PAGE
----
So the secret to seeing if a page is in the Secret Supplemental Results Index is to check to see if an exact quote from a page returns that page as the #1 result. It usually only needs to be done if the page in question shows no pagerank.
These are not Absolutes…but it’s a pretty good guide to "most of the times".
In Danny’s article he also said "Google sent along this tip for finding supplemental pages now that the label is going":
First, get a list of all of your pages. Next, go to the webmaster console [Google Webmaster Central] and export a list of all of your links. Make sure that you get both external and internal links, and concatenate the files.
Now, compare your list of all your pages with your list of internal+external backlinks. If you know a page exists, but you don’t see that page in the list of site with backlinks, that deserves investigation. Pages with very few backlinks (either from other sites or internally) are also worth checking out.
Now just to recap some major reasons why pages might be in the new Secret Supplemental Results:
Duplicate Content, too little content, or orphaned pages, as well as having no outside sites linking to pages, and poor internal linking (only a few internal links to that page), are the major reasons Google tosses these pages to Google Hell.
This is the first impression that I got:
Besides the obvious “supplemental result” tag in a search result, the easiest way to check to see if you’re supplemental is the check the cache date. If it hasn’t been cached in 3 or 4 months then you’re probably supplemental or will be soon. By removing the label and increasing the cache frequency Google is hiding whether or not you’re supplemental.
People are quick to complain and criticize Google about how their website is in the supplemental index. Now no one will be able to tell and it will take a little heat off of Google. I think them saying that they are working to integrate it more with the main result is just sugar coating it to make it seem like them hiding this info is a good thing.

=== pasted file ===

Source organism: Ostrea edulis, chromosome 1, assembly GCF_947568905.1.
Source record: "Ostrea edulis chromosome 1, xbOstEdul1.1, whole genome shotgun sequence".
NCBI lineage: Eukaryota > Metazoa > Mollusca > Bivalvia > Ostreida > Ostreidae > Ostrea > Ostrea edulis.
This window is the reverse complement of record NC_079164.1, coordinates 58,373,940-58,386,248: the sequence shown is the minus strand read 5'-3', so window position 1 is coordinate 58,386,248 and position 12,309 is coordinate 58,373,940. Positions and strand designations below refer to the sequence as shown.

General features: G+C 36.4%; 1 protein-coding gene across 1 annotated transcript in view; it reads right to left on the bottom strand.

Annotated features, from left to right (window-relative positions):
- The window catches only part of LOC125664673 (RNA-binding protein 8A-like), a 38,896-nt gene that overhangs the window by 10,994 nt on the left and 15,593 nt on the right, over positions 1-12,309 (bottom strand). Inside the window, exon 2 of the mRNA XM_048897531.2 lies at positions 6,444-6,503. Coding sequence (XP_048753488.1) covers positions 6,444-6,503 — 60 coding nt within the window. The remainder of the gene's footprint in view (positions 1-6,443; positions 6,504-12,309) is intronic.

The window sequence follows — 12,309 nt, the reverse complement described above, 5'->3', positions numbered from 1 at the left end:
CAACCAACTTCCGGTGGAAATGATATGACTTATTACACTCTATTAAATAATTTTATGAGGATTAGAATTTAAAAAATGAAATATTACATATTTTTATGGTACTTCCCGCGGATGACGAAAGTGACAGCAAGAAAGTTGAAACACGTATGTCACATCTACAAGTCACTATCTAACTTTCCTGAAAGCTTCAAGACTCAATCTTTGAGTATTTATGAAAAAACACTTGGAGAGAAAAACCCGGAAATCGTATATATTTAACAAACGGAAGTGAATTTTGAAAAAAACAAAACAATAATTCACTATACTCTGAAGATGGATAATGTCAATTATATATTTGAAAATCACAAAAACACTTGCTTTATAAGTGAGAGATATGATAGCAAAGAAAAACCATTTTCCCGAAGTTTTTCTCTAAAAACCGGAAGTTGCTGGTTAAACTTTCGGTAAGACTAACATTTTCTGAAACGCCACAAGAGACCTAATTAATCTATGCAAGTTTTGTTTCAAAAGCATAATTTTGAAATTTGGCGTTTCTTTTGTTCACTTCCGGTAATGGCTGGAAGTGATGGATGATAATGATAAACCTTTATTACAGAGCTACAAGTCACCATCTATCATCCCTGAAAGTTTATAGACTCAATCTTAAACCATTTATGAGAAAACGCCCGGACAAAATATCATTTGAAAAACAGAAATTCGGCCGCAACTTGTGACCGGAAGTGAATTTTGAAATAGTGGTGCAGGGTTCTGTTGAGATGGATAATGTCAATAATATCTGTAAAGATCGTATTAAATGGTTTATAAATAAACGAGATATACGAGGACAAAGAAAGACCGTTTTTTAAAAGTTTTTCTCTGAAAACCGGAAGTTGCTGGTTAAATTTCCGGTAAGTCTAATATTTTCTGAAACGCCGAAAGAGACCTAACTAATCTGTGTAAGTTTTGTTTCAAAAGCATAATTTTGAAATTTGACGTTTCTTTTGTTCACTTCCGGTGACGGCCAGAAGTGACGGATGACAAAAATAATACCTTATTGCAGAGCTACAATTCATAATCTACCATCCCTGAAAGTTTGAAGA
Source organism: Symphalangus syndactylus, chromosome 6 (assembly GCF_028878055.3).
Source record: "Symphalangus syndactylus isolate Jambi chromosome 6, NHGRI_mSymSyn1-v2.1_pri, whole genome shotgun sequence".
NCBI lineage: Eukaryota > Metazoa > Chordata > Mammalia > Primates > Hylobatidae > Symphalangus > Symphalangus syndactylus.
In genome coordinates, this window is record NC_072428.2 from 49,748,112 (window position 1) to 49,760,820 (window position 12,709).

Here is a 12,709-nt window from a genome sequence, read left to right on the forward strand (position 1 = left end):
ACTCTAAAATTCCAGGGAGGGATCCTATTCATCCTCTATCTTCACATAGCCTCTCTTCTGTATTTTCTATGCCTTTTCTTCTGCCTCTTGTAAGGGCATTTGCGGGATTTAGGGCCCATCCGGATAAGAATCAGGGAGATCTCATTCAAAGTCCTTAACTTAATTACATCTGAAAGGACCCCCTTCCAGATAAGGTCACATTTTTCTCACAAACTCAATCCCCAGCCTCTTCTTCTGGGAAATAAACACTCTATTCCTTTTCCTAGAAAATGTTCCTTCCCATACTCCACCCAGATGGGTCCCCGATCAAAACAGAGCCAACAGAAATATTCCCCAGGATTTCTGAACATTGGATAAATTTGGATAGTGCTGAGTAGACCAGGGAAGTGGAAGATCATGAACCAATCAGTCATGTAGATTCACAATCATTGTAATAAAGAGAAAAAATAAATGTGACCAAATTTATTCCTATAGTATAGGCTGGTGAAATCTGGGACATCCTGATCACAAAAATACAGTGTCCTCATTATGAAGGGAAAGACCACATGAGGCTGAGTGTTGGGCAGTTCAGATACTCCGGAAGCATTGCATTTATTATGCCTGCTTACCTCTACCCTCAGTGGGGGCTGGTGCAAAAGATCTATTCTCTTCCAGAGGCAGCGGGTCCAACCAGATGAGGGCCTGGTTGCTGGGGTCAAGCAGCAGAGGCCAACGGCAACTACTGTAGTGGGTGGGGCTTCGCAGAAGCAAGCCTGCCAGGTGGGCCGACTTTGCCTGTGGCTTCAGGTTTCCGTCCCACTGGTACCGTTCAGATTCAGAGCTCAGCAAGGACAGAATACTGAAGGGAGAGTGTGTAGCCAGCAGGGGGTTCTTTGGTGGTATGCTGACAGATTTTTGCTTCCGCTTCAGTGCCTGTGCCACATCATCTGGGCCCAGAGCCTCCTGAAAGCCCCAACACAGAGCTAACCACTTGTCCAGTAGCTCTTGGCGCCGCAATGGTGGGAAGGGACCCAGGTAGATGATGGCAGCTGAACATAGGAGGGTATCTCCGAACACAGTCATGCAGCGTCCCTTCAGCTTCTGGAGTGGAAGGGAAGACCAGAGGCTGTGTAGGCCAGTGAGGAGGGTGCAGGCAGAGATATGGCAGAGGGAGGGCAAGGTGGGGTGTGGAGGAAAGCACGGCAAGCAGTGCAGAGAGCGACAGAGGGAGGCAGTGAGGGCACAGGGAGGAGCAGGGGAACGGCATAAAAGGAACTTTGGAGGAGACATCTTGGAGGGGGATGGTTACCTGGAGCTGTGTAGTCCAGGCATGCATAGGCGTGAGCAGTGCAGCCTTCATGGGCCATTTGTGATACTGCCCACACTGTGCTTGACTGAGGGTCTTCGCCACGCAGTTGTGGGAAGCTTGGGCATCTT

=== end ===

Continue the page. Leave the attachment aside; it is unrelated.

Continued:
I definitely agree with Matt above, that this is just a lot of shoving problems under a rug to hide them. Out of sight, out of mind? I think they underestimate us…
Something to be aware of though is that a lot of new pages seem to be given the gray bar instead of the old 0-PR white bar. I still feel that if a page has 50 real page backlinks to it but it has that gray bar it’s not worthless, especially if it’s under a month old and simply hasn’t been given the trust it deserves yet by the Google machinery.
In other words, I have to feel that REAL page backlinks are still a larger indicator of individual page power over anything else, especially if you can prove that the content of that page is not duplicate in Google’s eyes.
Good point Rob….just because the page is a PR0 does not mean it’s a “bad” page or that it’s supplemental’d…it might be that it’s a new page (and it might be valuable) that just hasn’t been assigned toolbar pagerank yet…checking to see if the content is indexed it the true test.
Great rundown of Hell Jim! We need to remember that shoveling Pagerank internally is mandatory, especially for large content sites. Creating sitemaps is good, but internal linking in a WIKIPEDIA style helps distribute that PR to those supplemental pages, boosting them outta of Hell. Of course, we need to consider the content (and amount) and external links to internal content sources.
I have a real simple way to find supplementals that still works
site: jimboykin.com -assdsd
In order to show you the most relevant results, we have omitted some entries very similar to the 227 already displayed.
If you like, you can repeat the search with the omitted results included.